The idea behind this motorcycle ride is just for this –if I fly into different countries, doors will not open. They have to see that I am staking my life a bit. I am doing this because as a generation, we have a challenge and a privilege that we could be that generation which turned back from the brink of a disaster. Or we could be that generation which slept through and fell over. So, this needs to happen now.
Rituals: You’ve said “Do we want to be a regretful generation or a responsible generation?” but right now in the world there seems so much to be responsible about! Why do you believe this is THE one issue we should all unite behind?
Sadhguru: When I was at one of the UN agencies, they asked me, "Sadhguru, what are the three most important things that we need to attend to?" I said, "Soil, soil and soil!" because it is connected to everything. Because if you fix this one thing, everything will be fixed naturally. Whether you want to fix reverse the climate change, or do carbon sequestration, or limit the temperatures rising in the world, or resolve water scarcity, we need to fix the soil.
Soil is a very significant carbon sink and the largest water soak on the planet. The maximum amount of carbon was always in the soil, but now a lot of it is in the atmosphere where it should not be, and it is causing global warming. The same soil which can take in carbon dioxide and methane from the atmosphere is now releasing it, simply because we are leaving the land plowed and open, without any microbial activity. As the microbial biodiversity decreases, the expulsion of gases from soil increases. Well, this is also happening because of emissions from industries, and burning fossil fuels coal, oil, etc. But nearly forty percent of global warming is happening simply because of soil degradation. If soil is rich, there will be water. If soil is rich and there is enough vegetation on it, the air will be purified. So, our attention has to shift to soil.
If we start now, in 15–25 years, there will be a significant turnaround. But let us say we wait for another 25–50 years, and then try to turn it around, they say it may take up to 200 years. And that period is going to be disastrous for human beings as a species.
Rituals: How do you keep positive when the stakes are so high and so little appears to change?
Sadhguru: People are all thinking that governments are not doing anything. But in a democracy, if the people do not give a mandate to the government, how will the governments make long-term investments? People are asking for trinkets, so governments are offering trinkets. If people express long-term commitment, governments will do it.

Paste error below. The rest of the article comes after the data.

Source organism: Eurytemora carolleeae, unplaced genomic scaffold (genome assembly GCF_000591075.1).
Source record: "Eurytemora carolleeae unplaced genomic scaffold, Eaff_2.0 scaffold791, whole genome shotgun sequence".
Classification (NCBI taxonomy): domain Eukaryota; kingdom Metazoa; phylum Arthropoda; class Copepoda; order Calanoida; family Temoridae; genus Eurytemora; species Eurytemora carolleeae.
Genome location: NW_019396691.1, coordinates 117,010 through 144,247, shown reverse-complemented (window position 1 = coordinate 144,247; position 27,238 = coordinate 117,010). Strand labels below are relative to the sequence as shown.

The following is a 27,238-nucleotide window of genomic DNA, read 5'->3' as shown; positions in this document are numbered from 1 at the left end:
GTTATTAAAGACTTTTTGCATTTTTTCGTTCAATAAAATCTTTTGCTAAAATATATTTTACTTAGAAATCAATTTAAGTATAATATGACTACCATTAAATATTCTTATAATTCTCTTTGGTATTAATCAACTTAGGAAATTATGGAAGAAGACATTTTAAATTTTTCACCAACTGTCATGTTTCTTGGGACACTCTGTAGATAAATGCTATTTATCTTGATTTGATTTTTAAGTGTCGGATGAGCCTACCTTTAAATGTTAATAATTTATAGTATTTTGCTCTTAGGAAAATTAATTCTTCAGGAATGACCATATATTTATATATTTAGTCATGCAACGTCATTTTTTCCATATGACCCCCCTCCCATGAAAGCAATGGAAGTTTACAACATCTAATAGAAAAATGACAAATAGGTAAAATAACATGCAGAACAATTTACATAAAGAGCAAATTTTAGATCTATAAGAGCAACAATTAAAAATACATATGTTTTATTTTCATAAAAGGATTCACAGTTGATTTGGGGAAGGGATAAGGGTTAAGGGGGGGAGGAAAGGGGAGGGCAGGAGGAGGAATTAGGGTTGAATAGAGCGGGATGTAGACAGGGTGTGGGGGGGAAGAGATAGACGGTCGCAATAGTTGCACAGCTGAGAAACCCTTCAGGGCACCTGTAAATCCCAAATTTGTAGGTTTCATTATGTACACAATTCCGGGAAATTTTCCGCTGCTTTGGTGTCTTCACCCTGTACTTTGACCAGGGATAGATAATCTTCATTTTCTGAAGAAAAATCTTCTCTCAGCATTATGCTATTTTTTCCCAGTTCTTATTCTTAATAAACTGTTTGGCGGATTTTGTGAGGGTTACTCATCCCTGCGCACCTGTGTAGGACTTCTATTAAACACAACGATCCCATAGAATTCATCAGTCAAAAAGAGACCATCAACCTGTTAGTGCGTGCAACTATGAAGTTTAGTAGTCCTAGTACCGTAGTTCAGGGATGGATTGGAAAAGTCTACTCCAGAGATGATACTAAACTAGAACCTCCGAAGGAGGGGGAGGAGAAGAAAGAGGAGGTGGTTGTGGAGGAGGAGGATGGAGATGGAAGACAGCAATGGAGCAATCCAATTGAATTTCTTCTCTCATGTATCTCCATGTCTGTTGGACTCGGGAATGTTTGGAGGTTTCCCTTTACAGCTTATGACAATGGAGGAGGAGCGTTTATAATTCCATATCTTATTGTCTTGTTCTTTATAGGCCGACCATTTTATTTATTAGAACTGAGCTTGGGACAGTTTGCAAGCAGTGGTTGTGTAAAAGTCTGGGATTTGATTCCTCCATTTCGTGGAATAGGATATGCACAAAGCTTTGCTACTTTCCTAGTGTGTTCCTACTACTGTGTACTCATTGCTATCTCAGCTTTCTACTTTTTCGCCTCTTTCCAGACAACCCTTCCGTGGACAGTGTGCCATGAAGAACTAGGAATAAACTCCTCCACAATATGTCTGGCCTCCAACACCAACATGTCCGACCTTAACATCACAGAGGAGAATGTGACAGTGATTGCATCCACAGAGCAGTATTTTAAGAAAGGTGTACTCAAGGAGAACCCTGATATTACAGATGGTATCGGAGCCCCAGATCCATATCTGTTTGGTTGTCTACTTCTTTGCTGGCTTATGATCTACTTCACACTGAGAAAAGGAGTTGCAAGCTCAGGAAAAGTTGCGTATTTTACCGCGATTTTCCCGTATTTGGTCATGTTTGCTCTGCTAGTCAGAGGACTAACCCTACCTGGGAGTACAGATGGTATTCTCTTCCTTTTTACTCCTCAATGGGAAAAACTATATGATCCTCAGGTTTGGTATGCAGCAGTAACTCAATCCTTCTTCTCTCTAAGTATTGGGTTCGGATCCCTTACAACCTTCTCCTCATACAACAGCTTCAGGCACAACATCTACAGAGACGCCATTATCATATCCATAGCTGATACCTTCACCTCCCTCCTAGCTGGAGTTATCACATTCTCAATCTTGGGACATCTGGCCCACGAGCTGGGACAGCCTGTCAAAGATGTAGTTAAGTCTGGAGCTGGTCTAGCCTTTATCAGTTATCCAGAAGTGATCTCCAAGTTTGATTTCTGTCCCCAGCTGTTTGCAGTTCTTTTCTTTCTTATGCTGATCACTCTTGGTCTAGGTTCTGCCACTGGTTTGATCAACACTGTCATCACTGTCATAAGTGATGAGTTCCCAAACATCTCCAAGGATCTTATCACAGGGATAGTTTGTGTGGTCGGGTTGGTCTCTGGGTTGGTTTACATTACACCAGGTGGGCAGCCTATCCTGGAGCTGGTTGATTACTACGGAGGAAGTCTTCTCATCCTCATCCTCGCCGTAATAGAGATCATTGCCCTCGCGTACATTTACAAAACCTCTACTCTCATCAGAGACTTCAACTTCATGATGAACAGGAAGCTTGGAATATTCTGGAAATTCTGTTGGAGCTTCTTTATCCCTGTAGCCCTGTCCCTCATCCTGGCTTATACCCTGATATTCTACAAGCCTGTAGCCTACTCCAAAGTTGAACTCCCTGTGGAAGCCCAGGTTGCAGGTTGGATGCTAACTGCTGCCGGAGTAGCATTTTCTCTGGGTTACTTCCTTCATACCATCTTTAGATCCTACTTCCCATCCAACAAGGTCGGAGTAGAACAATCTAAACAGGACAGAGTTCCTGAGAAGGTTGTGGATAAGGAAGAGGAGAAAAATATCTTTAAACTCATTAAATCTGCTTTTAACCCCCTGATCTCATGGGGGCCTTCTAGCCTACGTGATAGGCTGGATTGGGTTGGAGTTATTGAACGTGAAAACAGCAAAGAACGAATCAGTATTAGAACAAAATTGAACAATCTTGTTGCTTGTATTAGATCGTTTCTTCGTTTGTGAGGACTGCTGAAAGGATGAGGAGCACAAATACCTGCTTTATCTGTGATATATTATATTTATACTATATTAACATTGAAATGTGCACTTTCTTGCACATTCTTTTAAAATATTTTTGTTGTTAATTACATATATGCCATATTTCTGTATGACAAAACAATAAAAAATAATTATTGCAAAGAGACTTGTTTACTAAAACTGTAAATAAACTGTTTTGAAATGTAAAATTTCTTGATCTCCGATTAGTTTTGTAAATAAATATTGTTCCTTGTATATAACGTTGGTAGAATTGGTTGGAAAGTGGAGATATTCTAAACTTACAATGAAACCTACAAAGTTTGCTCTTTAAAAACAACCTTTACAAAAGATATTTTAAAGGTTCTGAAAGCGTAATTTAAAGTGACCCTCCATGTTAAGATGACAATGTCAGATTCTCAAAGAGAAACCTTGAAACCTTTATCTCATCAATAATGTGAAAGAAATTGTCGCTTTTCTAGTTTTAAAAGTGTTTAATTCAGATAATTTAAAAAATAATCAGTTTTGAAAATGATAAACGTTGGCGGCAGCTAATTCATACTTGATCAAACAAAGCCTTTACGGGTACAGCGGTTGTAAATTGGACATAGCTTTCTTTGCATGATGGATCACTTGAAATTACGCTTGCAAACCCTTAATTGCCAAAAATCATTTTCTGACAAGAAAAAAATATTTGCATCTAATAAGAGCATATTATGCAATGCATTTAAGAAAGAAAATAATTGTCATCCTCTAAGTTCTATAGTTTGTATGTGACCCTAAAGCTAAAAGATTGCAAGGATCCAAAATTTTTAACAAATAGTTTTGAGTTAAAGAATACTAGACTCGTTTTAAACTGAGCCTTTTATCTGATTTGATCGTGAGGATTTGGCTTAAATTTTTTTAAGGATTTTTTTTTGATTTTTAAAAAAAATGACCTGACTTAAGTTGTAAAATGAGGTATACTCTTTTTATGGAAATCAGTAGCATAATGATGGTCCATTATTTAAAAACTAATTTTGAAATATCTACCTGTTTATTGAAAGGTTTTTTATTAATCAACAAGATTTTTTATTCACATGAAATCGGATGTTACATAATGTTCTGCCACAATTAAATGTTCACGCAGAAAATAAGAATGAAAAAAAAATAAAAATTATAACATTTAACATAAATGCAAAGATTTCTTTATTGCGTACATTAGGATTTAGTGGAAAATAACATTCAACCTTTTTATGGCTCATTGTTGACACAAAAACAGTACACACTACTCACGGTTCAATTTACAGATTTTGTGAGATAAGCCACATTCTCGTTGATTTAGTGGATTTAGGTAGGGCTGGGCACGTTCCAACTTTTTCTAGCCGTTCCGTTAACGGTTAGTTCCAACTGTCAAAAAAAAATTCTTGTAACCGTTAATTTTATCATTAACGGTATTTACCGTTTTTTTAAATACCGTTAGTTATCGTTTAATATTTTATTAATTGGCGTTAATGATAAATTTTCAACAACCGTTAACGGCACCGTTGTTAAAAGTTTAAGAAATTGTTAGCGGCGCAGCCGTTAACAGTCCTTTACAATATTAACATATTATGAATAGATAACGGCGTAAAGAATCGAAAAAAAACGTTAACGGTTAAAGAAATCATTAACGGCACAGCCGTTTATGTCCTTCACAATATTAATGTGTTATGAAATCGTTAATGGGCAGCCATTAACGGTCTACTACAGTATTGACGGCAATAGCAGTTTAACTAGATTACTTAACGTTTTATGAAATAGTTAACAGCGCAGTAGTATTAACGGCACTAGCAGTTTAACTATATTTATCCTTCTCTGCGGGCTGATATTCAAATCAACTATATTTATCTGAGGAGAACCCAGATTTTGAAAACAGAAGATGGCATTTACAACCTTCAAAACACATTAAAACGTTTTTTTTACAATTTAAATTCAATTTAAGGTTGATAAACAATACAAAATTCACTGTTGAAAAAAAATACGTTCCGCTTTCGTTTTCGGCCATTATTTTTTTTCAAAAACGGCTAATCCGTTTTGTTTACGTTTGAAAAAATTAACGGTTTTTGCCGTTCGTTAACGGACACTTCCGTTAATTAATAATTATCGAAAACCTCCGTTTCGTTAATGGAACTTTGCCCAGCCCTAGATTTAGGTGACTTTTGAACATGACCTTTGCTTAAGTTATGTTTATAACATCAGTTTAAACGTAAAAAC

Till now, there has been a spectacular response in every nation from the people. Governments are also extremely positive, but they are a little muted in their response because of the war in Ukraine and the refugee influx that is happening into these nations. Otherwise, things have moved in a very wonderful way.
Six Caribbean nations have signed MOUs with us and another eight, including a few South American countries, are in the pipeline. The Commonwealth of Nations, which accounts for a population of 2.5 billion, have made a declaration that they will be with us. Several United Nations agencies have partnered with us –United Nations Convention to Combat Desertification (UNCCD), United Nations Environment Programme (UNEP), World Food Programme (WFP) –as well as the International Union for Conservation of Nature (IUCN). We met Italy’s agriculture minister in Rome. We met an important person in the Vatican City’s unit for the environment. We have signed an MOU with "4 per 1000" organization in France. They are fully with the movement. I met so many other people, and everyone is supporting it. They were all just waiting for an idiot to bell the cat. Here I am!
Rituals: Rituals has dramatically extended its commitment to plant, protect and restore trees this year –how will more trees help the quality of soil?
Sadhguru: The desertification of our soil is happening at such a rapid pace because every time you grow something, the organic content is being taken by the crops, but nothing is being put back into the soil. In a tropical forest, the organic content in the soil, from plant litter and animal waste, would be somewhere around seventy percent or more. In agricultural soils, the minimum organic content should be three to six percent. But right now, in nearly forty percent of the world's agricultural lands, the organic content is below 0.5%.
So, what are we going to do? There are only two ways to put back organic content into the soil–green litter from vegetation, and animal waste. Bringing back animals into the farm is out of question because people have gotten used to the comfort of the machine. So, the best option we have is to bring back vegetation.
Rituals: What’s the one thing each of us can do to make a difference?
Sadhguru: Right now, everybody wants to get their hands in the earth because they are inspired. That is not what we need. If we are interested in a solution, not just personal satisfaction, soil regeneration has to be enshrined in the policy of every nation. Because right now, someone may be doing a great job with the soil on their farm, but what is the guarantee that the next generation will continue that? They may turn it into a desert. That is what we have done in one or two generations, isn’t it? So how we treat our soil has to get instituted in the policy. We must understand soil is not our property. It is a legacy. It has come to us from previous generations. It is very important we hand it over to future generations in its living condition –as a living soil, not as dead material.
The European Union was about to come up with a legislation or a recommendation for all the nations to go in for regenerative agriculture, which would have been very positive, but unfortunately, citing the war, they have postponed it. War is an unfortunate reality. But postponing vital things is another unfortunate reality. I don't think we should postpone. Vital things, especially regarding ecology, must continue to happen. If things are stuck because of the war, maybe a six-month postponement is okay –but not years of postponement. The people of Europe should at least ask them to prepone it. You can write to your local leader, and get all your friends and children to write to them. If you get a million letters to your leaders, the job will be done. They cannot ignore it.
For more information about our Plant Protect Restore campaign and the mangrove trees click here.